Children who have been affected by war often do not have access to preventative medicine such as vaccines. In one clinic that we ran in East Amman, not one child who came to our clinic had a record of vaccines.
One of the major issues facing the population is the lack of sufficient coverage of childhood immunizations. For example, there have been outbreaks of vaccine-preventable diseases in the population that our clinic serves. The reason for this is that many children who moved into the area from Syria, Iraq, and other places in turmoil have not had any immunizations since the war began in their areas. As war in Syria and surrounding areas has now been ongoing for more than 7 years, many children have been born in the high-density tent cities in neighboring countries such as Lebanon. Some infants have missed vaccination all together, as they were born after the initiation of war and the subsequent migration.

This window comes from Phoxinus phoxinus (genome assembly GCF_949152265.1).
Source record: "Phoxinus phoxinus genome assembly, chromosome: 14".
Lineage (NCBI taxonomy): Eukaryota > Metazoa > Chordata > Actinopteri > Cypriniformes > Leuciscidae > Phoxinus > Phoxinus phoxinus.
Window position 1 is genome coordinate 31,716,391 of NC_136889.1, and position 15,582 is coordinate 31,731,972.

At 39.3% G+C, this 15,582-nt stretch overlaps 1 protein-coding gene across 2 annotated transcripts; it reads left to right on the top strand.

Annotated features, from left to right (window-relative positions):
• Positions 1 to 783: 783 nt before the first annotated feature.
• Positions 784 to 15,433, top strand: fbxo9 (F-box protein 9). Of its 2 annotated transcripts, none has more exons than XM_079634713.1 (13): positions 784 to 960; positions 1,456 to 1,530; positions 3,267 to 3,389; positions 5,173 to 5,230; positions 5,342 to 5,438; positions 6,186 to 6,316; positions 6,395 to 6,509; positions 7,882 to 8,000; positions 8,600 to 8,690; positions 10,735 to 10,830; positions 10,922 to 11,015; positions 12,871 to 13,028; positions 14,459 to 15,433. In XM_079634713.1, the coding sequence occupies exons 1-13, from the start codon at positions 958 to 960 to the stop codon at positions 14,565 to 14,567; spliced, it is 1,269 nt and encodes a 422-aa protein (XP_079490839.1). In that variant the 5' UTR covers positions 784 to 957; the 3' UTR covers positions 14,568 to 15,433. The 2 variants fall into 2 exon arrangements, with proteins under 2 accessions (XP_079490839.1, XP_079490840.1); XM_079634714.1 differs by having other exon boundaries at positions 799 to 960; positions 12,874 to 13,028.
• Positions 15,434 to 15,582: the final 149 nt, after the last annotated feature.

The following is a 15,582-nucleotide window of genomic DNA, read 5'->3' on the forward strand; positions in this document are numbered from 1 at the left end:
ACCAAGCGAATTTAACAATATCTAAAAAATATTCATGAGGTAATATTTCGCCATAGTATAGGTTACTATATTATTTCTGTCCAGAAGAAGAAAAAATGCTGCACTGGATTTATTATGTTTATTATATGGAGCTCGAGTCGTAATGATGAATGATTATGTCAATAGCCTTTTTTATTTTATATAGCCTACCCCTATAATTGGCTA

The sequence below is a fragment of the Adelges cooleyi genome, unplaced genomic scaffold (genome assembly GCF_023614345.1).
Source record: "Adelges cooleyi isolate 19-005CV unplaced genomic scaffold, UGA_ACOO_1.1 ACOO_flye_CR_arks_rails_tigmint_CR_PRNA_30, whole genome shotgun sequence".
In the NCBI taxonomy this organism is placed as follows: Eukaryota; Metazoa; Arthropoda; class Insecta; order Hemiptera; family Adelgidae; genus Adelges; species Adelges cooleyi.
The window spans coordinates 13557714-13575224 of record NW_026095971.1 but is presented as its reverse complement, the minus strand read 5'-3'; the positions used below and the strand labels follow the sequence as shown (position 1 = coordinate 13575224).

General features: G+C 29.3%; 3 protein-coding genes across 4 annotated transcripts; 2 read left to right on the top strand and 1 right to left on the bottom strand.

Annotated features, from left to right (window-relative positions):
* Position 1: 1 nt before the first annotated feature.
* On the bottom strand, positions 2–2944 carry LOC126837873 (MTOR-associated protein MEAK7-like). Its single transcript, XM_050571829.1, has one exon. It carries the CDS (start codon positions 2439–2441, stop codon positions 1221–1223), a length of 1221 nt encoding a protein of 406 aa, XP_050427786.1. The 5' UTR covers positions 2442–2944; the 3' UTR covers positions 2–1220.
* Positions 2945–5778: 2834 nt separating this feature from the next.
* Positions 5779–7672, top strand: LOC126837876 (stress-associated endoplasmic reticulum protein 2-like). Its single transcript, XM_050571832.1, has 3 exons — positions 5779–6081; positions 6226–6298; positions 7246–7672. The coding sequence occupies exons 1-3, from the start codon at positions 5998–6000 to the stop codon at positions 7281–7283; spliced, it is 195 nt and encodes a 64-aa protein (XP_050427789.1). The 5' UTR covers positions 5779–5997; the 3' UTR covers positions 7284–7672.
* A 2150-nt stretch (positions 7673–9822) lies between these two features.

Vaccines are available to the population free of charge via Lebanon’s public sector, or at a subsidized amount. A number of barriers have been identified by the families whose children have not received vaccines. These include cost of travel, waiting times, lack of documentation, distant priority, and stigma towards refugees at the vaccine clinic. Given the barriers, our team plans to develop a project to facilitate the vaccination process in order to reduce childhood diseases.